• Salient features of NFSA 2013, Straightforward.
  • How it has helped.
  • Easy question


Govt. of India in 2013 enacted The National Food Security Act to provide subsidized food grains to 75% of the rural population and 50% of the urban population totaling around 84 crore people. Following are some of the important features of the Act:

  • Coverage and entitlement: Up to 75% of rural and 50% of the urban population will be covered under TPDS, with uniform entitlement of 5kg/person/month ration
  • The Antyoday Anna Yojana (AAY) beneficiaries are provided 35 kg per month per family @ Rs. 3/kg rice, Rs. 2/kg wheat and Rs. 1 per kg coarse grains.
  • Priority households are provided 5 kg per person per month @ Rs. 3/kg rice, Rs.2/kg wheat and Rs. 1 per kg coarse grains.
  • Women are provided free meal during pregnancy and up to six months after child birth through Aanganwadi and Rs. 6000 in installments
  • Children aged 6 months to 6 yrs are provided free meal at local Aanganwadi
  • Children aged 6 yrs to 14 yrs are provided mid-day meal scheme at school
  • The eldest woman who is not less than 18 years of age, in every eligible household, are made the head of the household for the purpose of ration cards

Role of NFSA in eliminating hunger and malnutrition: 

  • According to a UN report number of undernourished people in India has declined by 60 million between 2006 to 2019.
  • Improved access to food grains have improved the hunger outcomes amongst the poor and underprivileged.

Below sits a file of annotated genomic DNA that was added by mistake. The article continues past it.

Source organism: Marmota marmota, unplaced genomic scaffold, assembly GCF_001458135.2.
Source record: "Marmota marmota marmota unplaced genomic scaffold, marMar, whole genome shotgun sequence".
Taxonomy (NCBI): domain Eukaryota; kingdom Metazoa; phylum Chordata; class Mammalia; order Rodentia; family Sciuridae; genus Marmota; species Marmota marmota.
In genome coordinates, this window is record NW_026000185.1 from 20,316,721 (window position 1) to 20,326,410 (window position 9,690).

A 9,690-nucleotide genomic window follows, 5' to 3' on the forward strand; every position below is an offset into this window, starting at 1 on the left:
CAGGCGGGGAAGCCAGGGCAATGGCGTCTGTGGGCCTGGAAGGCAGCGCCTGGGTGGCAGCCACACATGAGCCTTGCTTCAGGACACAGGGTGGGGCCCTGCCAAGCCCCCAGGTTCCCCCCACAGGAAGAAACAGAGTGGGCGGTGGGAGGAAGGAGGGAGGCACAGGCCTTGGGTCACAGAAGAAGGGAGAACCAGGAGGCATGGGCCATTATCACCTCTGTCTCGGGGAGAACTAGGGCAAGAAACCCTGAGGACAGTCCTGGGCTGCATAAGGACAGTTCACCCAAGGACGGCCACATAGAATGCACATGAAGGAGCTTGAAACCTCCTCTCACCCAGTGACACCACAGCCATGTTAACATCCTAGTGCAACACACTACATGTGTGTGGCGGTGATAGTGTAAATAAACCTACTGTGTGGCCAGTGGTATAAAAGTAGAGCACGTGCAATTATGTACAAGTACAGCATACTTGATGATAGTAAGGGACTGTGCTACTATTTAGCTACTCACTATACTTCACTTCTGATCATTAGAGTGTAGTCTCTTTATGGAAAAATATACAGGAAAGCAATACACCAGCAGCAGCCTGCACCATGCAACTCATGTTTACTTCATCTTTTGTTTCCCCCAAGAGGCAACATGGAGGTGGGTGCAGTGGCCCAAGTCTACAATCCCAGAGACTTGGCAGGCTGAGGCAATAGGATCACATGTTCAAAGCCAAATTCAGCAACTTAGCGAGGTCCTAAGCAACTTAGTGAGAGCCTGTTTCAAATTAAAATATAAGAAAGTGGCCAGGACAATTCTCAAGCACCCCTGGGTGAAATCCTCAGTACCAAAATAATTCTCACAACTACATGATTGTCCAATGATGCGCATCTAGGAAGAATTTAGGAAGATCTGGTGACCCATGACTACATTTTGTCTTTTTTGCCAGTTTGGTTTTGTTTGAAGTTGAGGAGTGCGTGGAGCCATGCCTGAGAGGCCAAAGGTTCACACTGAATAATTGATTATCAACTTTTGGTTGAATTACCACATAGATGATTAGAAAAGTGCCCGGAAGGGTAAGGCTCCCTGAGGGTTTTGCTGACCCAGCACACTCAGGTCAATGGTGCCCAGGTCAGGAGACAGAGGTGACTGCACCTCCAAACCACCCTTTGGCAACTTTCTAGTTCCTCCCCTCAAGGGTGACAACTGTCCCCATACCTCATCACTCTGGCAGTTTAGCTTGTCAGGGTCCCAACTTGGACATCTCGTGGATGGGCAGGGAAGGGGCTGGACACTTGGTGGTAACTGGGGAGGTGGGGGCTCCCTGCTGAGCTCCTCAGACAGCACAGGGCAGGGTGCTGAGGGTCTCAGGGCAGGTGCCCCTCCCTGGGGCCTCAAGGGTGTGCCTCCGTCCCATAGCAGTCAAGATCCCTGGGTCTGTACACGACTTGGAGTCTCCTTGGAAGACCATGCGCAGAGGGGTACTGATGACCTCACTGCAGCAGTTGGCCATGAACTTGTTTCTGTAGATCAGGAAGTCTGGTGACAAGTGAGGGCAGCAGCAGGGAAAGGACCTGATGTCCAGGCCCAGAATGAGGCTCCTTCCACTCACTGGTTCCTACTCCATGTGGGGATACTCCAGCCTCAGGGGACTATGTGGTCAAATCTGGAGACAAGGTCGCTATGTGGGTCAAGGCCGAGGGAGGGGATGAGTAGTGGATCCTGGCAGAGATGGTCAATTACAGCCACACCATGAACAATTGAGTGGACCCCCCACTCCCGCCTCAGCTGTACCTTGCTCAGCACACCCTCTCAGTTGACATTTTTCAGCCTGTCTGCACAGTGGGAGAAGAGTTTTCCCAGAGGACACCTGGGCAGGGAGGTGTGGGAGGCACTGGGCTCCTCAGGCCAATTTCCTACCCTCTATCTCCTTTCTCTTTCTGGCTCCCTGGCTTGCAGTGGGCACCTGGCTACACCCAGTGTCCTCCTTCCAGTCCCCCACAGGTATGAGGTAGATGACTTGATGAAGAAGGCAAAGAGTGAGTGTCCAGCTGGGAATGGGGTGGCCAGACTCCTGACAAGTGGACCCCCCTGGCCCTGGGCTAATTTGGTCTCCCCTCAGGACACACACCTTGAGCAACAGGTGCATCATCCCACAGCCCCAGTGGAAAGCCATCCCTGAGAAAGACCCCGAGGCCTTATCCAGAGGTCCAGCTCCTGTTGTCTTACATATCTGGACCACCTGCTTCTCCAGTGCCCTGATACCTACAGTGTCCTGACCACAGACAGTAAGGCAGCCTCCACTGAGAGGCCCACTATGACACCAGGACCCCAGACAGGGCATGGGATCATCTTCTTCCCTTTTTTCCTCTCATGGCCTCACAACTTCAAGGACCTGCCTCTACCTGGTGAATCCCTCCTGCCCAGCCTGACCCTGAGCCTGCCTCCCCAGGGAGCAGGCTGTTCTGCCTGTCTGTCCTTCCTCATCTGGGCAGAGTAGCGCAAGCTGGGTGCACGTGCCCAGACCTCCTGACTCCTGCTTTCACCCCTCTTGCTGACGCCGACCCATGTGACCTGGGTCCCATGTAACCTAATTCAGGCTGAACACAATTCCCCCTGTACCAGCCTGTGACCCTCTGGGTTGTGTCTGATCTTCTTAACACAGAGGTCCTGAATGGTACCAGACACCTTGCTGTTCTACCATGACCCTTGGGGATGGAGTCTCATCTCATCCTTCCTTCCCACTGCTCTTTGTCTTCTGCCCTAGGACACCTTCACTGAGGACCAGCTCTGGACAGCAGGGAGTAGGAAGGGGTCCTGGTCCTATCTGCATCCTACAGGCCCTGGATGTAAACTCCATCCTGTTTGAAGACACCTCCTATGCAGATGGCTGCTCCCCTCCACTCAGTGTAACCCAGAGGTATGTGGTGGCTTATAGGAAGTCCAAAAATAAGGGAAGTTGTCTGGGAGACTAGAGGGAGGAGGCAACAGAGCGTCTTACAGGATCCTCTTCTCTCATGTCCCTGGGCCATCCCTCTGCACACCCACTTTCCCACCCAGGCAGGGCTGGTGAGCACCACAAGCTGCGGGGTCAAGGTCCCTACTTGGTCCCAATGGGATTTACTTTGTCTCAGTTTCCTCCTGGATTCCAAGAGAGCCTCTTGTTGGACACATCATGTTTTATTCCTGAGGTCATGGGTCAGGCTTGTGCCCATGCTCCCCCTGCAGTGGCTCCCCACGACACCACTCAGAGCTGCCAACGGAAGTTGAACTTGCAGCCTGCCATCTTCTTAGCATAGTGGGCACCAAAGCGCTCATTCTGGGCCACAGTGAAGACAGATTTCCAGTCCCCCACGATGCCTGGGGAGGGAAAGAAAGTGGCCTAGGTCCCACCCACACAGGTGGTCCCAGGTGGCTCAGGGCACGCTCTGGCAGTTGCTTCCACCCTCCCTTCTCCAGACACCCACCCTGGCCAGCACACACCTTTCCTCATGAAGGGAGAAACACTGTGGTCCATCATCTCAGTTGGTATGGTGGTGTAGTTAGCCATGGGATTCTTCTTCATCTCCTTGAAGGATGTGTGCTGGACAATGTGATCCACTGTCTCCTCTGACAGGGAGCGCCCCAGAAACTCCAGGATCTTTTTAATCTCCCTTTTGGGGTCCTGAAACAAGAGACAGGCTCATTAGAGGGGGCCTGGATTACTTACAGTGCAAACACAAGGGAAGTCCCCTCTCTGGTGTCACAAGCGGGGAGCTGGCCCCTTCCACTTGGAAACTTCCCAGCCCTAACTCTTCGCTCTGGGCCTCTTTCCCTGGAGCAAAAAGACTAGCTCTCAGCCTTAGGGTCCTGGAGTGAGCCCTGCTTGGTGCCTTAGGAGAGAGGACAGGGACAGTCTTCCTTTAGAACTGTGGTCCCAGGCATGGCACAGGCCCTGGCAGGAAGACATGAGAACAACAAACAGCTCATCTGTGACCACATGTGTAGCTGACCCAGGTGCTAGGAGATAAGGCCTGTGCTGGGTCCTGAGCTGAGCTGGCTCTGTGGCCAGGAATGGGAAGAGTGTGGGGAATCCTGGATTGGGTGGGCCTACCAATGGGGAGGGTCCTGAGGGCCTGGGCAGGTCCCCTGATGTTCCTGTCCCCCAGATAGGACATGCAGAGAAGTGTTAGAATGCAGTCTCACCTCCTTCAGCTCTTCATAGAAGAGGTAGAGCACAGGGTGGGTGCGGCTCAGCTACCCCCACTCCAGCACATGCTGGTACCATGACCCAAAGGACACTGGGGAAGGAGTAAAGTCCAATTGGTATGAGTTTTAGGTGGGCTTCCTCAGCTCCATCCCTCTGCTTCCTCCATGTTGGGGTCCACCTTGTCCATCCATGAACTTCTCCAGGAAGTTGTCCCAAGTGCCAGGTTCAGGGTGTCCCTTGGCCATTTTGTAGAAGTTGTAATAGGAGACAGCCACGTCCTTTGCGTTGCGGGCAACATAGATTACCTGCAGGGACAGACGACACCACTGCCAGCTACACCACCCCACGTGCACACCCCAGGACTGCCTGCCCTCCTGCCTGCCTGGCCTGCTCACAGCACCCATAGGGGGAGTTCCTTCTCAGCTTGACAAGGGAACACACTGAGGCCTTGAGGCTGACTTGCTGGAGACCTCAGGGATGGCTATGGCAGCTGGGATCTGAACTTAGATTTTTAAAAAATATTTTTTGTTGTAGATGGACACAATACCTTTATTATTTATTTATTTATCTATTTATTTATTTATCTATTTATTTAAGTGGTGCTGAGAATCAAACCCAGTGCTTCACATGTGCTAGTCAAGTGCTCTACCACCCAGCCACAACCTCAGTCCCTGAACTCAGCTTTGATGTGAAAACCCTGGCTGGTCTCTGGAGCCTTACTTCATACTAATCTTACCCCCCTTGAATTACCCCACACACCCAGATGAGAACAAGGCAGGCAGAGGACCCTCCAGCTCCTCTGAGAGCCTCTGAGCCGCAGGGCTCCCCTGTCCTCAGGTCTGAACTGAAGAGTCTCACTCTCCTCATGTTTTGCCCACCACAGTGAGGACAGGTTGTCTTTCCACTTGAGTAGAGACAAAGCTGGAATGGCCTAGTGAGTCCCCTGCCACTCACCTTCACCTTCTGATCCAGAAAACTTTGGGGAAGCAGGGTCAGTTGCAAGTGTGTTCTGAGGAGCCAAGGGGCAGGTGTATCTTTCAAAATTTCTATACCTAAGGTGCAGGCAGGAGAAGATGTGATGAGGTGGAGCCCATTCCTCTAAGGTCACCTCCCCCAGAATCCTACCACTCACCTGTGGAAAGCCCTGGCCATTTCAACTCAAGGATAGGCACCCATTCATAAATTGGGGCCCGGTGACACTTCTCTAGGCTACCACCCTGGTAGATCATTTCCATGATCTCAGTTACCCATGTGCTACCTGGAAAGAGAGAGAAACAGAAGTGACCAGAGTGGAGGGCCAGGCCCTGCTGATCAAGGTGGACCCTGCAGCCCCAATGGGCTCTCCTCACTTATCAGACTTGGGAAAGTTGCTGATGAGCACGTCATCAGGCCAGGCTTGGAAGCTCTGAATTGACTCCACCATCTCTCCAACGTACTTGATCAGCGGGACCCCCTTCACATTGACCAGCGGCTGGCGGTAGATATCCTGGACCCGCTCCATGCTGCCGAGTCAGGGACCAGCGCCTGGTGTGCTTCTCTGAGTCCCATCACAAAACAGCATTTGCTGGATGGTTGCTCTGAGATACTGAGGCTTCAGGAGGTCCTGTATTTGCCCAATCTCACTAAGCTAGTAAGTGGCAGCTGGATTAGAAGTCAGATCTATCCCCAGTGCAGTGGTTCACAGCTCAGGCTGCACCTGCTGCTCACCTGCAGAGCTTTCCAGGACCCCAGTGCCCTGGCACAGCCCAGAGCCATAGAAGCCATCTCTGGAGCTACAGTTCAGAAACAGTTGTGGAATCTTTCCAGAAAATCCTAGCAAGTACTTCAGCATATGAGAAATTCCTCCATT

• Wide coverage of the 2/3rd population have increased resilience in the poor against income shocks.
  • Stunting in children under 5 years of age, according to the UN report have decreased from 47.8% in 2012 to 34.7% in 2019.
  • Monetary compensation has compensated against wage loss during pregnancy. PWLM can now access to healthier food options like fruits, vegetables etc.
  • The awareness generated by the Asha workers have increased the number of infants who were exclusively breastfed from 11.2 million in 2012 to 13.9 million in 2019.

Common Mistakes Made by students

  • Challenge is to remember the effect of the scheme by remembering data from some recent reports. Here NFHS data has been pretty useful, but not writing those requisite points is a mistake

Q14. What are the present challenges before crop diversification? How do emerging technologies provide an opportunity for crop diversification? (Answer in 250 words)


Highly discussed in the newspapers and editorial. Just collate the points you’ve understood.


Crop diversification refers to the addition of new crops or cropping systems to agricultural production on a particular farm. In India crop diversification is happening mostly into horticulture, livestock and commercial crops like cotton, soyabean etc.

The major problems and constraints in crop diversification are primarily due to the following reasons with varied degrees of influence:

  • Impact of Green Revolution: Mono-cropping
  • Monsoon Dependence
  • Poor basic infrastructure like rural roads, power, transport, communications etc
  • Very weak agro-based industry.
  • Weak research – extension – farmer linkages.
  • Fragmented land holding
  • Shift from Food crops to Commercial Crops
  • Lack of High Yielding Varieties (HYV) of seeds, usage of old implements, lack of weather forecasting
  • Host of diseases and pests affecting most crop plants.
  • Government’s MSP procurement policy

Emerging Technologies and opportunities provided by them: 

  1. IT Revolution: It is helping to connect farmers directly with grocery-customers ( farm to fork model) leading to cultivation of high value perishable products (e.g Big Basket, BlinkIt startup platforms)
  2. Aquaponics and Urban Farming: To meet the heavy urban demand for Persisahble items, this technique of controlled environment cultivation is helping in crop diversification.